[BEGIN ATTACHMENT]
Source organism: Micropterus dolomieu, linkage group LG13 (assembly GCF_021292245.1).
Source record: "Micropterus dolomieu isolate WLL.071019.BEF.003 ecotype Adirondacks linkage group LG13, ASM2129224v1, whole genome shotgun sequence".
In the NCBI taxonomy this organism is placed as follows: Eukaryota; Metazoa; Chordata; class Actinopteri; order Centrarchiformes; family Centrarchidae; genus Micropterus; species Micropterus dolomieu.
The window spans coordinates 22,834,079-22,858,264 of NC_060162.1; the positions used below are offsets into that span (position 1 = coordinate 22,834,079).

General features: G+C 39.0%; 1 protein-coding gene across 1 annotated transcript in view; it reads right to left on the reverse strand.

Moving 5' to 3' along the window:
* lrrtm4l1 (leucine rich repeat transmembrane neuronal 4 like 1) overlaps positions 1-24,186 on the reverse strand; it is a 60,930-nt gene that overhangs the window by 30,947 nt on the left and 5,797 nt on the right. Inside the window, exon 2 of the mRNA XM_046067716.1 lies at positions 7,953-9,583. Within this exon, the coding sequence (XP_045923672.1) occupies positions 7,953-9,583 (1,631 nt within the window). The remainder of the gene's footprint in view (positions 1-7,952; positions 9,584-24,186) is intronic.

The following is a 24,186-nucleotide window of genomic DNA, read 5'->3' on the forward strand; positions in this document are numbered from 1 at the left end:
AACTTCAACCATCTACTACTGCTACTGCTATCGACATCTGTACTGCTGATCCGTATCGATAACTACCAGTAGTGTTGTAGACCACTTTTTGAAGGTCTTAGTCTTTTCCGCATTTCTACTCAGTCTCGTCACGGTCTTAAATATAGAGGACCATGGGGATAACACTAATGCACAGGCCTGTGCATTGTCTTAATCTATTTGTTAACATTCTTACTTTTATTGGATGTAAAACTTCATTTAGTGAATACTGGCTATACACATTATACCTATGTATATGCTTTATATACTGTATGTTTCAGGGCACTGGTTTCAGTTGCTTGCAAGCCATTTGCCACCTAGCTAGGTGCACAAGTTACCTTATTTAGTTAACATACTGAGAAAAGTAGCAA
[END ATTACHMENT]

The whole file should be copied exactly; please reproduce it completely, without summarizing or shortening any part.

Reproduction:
Source organism: Micropterus dolomieu, linkage group LG13 (assembly GCF_021292245.1).
Source record: "Micropterus dolomieu isolate WLL.071019.BEF.003 ecotype Adirondacks linkage group LG13, ASM2129224v1, whole genome shotgun sequence".
In the NCBI taxonomy this organism is placed as follows: Eukaryota; Metazoa; Chordata; class Actinopteri; order Centrarchiformes; family Centrarchidae; genus Micropterus; species Micropterus dolomieu.
The window spans coordinates 22,834,079-22,858,264 of NC_060162.1; the positions used below are offsets into that span (position 1 = coordinate 22,834,079).

General features: G+C 39.0%; 1 protein-coding gene across 1 annotated transcript in view; it reads right to left on the reverse strand.

Moving 5' to 3' along the window:
* lrrtm4l1 (leucine rich repeat transmembrane neuronal 4 like 1) overlaps positions 1-24,186 on the reverse strand; it is a 60,930-nt gene that overhangs the window by 30,947 nt on the left and 5,797 nt on the right. Inside the window, exon 2 of the mRNA XM_046067716.1 lies at positions 7,953-9,583. Within this exon, the coding sequence (XP_045923672.1) occupies positions 7,953-9,583 (1,631 nt within the window). The remainder of the gene's footprint in view (positions 1-7,952; positions 9,584-24,186) is intronic.

The following is a 24,186-nucleotide window of genomic DNA, read 5'->3' on the forward strand; positions in this document are numbered from 1 at the left end:
AACTTCAACCATCTACTACTGCTACTGCTATCGACATCTGTACTGCTGATCCGTATCGATAACTACCAGTAGTGTTGTAGACCACTTTTTGAAGGTCTTAGTCTTTTCCGCATTTCTACTCAGTCTCGTCACGGTCTTAAATATAGAGGACCATGGGGATAACACTAATGCACAGGCCTGTGCATTGTCTTAATCTATTTGTTAACATTCTTACTTTTATTGGATGTAAAACTTCATTTAGTGAATACTGGCTATACACATTATACCTATGTATATGCTTTATATACTGTATGTTTCAGGGCACTGGTTTCAGTTGCTTGCAAGCCATTTGCCACCTAGCTAGGTGCACAAGTTACCTTATTTAGTTAACATACTGAGAAAAGTAGCAA